Debugging and performance optimization tips

The general workflow when defining your network with Gluon API is either:

  • build sequentially using nn.Sequential or nn.HybridSequential

  • inherit from nn.Block or nn.HybridBlock


When debugging your MXNet code, remember the following:

Do NOT hybridize for debugging

The difference between imperative style (Gluon non-hybridized) and symbolic style (Gluon hybridized) is:

  • imperative style is define-by-run
  • symbolic style is define-then-run

Basically, that means the execution path changes when calling hybridize on your network inherited from HybridBlock or HybridSequential (note that inheriting directly from Block is the same as not hybridizing your network). For efficiency, symbolic code does not keep the intermediate results and so it would be hard to debug and examine the intermediate outputs. Therefore, if you want to examine the intermediate results for debugging, do NOT hybridize. Once everything is working as expected, then you can hybridize and enjoy the speed up.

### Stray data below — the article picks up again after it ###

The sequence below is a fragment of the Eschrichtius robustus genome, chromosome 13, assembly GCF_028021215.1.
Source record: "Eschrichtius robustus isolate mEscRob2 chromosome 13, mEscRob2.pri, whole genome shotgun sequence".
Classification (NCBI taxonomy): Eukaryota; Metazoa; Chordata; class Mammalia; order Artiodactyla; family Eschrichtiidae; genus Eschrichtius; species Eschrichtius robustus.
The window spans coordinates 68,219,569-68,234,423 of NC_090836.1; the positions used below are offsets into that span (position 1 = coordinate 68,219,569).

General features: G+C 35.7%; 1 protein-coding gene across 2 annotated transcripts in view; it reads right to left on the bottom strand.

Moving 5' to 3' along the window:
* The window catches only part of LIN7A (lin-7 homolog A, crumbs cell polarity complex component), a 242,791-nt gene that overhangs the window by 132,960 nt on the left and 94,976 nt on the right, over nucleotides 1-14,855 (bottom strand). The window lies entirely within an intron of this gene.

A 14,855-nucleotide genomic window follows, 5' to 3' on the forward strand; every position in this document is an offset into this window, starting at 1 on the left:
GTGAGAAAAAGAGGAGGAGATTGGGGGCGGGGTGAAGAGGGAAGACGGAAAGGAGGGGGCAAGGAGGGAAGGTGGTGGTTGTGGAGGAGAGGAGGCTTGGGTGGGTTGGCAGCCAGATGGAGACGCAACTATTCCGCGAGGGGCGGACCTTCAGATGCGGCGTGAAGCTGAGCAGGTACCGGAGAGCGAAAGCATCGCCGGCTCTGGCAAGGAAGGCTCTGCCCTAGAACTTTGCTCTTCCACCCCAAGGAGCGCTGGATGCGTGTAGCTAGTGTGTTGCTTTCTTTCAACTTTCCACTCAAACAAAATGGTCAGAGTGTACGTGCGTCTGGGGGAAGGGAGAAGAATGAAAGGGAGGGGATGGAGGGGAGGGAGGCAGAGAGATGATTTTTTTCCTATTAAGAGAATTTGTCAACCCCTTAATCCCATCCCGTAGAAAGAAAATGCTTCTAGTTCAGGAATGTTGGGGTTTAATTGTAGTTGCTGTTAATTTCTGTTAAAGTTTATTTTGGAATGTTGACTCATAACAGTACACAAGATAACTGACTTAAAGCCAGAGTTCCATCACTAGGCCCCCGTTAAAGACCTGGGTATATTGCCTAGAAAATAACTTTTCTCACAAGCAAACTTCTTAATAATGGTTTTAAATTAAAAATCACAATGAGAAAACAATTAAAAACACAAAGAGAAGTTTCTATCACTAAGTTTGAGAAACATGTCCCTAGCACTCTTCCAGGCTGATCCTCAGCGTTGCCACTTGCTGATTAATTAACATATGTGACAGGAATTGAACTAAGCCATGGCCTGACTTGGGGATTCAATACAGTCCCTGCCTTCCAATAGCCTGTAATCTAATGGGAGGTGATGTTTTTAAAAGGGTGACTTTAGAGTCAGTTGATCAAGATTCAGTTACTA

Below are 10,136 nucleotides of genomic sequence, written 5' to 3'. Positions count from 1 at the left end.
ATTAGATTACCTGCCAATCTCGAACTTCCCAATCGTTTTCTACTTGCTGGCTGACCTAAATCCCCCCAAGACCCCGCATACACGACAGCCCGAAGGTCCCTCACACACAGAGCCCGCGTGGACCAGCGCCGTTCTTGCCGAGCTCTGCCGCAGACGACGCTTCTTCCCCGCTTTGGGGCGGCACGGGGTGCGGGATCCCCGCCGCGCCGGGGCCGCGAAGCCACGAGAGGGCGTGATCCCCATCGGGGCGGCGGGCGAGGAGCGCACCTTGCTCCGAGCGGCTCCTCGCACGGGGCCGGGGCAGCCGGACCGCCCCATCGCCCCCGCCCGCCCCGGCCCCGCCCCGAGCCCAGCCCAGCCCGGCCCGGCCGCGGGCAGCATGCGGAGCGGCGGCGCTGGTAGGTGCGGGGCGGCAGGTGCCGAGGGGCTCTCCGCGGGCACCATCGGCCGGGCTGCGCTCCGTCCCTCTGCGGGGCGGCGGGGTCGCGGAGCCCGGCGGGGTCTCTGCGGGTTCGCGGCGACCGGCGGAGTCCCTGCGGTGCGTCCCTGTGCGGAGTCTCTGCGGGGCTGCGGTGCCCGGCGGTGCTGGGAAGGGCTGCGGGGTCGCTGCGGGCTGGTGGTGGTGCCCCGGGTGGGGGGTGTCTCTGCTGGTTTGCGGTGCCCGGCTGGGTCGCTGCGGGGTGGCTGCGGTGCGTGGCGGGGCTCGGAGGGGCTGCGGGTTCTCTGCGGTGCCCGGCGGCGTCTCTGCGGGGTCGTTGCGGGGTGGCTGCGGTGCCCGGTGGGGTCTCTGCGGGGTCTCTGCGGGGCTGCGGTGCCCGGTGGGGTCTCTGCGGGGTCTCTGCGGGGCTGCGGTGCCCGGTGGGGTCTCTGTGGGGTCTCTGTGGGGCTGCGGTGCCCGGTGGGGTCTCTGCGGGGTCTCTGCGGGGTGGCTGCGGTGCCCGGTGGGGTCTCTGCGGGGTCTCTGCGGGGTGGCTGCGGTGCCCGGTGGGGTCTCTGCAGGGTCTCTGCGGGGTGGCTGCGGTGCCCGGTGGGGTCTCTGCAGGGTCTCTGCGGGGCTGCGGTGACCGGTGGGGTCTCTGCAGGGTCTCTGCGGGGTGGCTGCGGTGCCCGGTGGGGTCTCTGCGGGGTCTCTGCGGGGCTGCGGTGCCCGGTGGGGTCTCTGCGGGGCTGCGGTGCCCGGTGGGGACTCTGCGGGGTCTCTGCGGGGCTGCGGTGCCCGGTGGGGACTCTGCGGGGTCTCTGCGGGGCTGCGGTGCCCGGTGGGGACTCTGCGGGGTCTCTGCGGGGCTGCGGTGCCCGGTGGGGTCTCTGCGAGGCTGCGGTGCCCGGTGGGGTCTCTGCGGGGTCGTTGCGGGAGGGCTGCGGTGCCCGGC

Please checkout the d2l for more details about the hybrid-programming model.

Use naive engine

It is also useful to set the environment variable MXNET_ENGINE_TYPE='NaiveEngine' prior to running your (end-to-end) code. This setting disables multi-threading and the execution engine will be synchronous, so you can examine the backtrace more easily. Remember to change it back to either the default 'ThreadedEnginePerDevice' or 'ThreadedEngine'.

For more details, here is a comprehensive tutorial on interactive debugging on YouTube.

Performance optimization

Following up on using the environment variable MXNET_ENGINE_TYPE for debugging, here are the available environment variables that affect the performance of your code.

Please refer to this presentation for more information on debugging and performance optimization.